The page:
The concept of ‘account manager’ is well established in business – a role that gives the client a single point of contact with the organisation. Focusing communications allows a relationship to develop and the account manager can, therefore, calibrate service delivery to the needs of the particular client. For the client, the service has a more friendly face and a direct line of contact, in person or remotely. In a parliamentary setting, clients may be unaware of the full range of service offers and, depending on the structure, may find it daunting to work out what they can get from whom – so may look for apparently ‘quick and easy’ solutions elsewhere. An account manager can simplify the process of connecting the client with the relevant service offer, and so make it more likely that service will be requested and used.
By tradition, library and research services tend to work to transactions rather to relationships: that is, each enquiry or research request that comes in is dealt with by the relevant staff available, it is resolved, and then the staff move on to the next transaction. There are at least three issues with that traditional approach:
- Each transaction requires an investment to understand the client and their need. It may be relatively trivial for a quick reference enquiry, but it may be quite substantial for more difficult requests. With a purely transactional approach that investment is written off each time, except if staff and client coincide in future, or if knowledge is shared informally amongst staff.
- The transaction is often through an intermediary – for example a junior staffer in a Member’s office – and it can be difficult to get a fix on exactly what is needed. Seen as just one transaction, it may look expensive to clarify for both service and the office, so most likely will remain partly ambiguous. It is unlikely the principal will spend time getting involved.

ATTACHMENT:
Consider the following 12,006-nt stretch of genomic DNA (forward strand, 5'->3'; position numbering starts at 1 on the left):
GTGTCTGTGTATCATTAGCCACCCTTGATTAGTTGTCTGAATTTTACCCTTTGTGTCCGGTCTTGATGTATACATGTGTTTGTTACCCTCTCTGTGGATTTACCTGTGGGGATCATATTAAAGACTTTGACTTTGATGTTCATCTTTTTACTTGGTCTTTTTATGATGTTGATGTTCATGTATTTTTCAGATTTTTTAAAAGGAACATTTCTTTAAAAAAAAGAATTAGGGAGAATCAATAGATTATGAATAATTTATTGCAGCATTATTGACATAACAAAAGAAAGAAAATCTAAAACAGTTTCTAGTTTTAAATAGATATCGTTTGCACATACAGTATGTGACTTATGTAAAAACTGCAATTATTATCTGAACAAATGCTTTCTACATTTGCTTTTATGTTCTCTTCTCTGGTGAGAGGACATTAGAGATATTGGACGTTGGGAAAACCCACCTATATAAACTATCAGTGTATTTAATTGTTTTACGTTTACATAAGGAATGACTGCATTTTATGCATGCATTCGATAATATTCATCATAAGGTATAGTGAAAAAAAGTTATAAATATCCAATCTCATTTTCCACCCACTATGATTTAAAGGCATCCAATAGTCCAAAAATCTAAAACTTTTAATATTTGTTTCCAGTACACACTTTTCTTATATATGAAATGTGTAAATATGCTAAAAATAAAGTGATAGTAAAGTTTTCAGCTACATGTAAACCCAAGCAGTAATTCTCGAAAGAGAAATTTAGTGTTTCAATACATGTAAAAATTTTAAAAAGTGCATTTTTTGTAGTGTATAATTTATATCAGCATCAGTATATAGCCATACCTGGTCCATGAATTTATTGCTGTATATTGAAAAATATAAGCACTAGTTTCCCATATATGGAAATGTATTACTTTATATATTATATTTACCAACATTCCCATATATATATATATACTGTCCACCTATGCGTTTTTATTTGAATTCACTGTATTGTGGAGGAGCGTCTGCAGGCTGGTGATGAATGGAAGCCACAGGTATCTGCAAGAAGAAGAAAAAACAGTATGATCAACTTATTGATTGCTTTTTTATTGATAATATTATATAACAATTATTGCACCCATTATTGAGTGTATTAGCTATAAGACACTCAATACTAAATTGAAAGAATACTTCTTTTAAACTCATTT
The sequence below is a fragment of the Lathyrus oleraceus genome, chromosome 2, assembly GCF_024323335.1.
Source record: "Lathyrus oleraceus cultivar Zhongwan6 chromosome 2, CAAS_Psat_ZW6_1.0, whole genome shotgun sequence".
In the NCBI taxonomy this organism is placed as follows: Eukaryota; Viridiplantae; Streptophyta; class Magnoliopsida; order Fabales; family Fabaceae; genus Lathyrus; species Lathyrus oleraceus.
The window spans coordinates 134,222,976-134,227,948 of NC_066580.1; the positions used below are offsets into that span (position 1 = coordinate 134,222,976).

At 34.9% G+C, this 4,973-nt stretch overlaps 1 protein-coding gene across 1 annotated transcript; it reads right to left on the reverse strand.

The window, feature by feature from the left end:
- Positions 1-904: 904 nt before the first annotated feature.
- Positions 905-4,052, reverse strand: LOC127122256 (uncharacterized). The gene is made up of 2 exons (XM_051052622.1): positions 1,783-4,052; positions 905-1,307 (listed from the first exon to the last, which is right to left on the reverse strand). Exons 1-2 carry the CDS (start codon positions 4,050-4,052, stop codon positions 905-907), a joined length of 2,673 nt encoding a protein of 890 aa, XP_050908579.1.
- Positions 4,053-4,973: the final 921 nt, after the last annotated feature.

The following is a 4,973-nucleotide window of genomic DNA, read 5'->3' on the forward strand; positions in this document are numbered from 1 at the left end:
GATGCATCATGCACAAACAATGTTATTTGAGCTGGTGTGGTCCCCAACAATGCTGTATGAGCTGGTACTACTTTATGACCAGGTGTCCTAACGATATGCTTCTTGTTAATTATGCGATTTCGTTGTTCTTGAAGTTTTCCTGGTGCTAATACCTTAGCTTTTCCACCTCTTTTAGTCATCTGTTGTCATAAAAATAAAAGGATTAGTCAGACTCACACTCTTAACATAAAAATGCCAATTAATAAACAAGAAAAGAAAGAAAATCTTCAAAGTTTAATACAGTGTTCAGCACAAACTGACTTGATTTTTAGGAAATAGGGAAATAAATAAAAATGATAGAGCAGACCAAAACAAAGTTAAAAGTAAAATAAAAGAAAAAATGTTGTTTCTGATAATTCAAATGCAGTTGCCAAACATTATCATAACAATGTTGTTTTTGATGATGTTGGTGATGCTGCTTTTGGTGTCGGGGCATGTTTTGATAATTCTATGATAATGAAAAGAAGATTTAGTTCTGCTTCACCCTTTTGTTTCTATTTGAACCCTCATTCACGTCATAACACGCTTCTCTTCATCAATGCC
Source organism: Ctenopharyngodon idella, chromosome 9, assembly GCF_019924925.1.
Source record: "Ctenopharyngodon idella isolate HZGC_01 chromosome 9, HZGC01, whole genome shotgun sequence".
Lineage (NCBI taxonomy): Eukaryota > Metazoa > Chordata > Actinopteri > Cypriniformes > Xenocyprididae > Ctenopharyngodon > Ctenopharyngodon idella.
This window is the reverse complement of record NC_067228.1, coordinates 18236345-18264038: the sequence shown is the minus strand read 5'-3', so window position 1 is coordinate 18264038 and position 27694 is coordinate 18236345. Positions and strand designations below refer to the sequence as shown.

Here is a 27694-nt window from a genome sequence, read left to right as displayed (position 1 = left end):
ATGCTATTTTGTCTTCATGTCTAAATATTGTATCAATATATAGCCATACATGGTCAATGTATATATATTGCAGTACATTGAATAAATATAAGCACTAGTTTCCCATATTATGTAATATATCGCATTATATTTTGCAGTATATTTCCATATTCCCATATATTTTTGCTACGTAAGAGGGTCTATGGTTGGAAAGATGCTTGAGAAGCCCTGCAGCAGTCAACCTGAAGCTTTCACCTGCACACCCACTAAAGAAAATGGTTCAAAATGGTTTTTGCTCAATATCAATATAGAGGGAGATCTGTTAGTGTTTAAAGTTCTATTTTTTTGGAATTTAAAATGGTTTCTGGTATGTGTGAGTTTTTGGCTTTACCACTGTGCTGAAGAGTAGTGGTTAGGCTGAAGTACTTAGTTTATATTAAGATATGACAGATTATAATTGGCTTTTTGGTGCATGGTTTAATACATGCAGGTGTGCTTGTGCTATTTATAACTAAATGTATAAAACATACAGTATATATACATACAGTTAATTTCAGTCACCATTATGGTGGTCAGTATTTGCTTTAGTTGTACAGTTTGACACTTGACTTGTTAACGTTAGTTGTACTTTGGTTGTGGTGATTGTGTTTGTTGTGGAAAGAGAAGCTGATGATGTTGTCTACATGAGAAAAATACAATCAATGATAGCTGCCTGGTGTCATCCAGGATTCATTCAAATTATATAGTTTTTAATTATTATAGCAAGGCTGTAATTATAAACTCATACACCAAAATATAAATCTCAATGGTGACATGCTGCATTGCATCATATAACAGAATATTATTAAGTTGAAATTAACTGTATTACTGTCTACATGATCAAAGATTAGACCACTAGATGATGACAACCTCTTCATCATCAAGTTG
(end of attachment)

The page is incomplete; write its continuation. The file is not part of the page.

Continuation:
- The client probably asked for what they thought the service could provide, rather than the full range of what they actually needed. Clients usually have a limited understanding and expectation of what can be provided and no amount of brochures or websites will change that. The transactional approach means they may not get a service beyond their limited expectation. Again, for a single transaction, it is not worth the time to investigate the service options, to learn more.
Is it worth going beyond this transactional approach? Delivering a service based only on transactions means repeated overheads on each transaction and investment that is written off each time. In addition, a limit is placed on service improvement. By contrast, if the service can achieve a relationship with the Member’s office then some of those costs can be saved and there are potential benefits in addition. Reducing the cost (in time and effort) of using the service increases its value to the Member, even more if the outcome is also better.
An understanding of particular client needs that cumulates with each transaction, rather than being dissipated, is both saving and benefit. As the understanding grows, delivery can be faster, more accurate and less expensive on both sides. If delivery matches needs, then both satisfaction and the chances of additional business should increase. It is usually much easier to increase ‘sales’ to an existing customer than to attract new clients.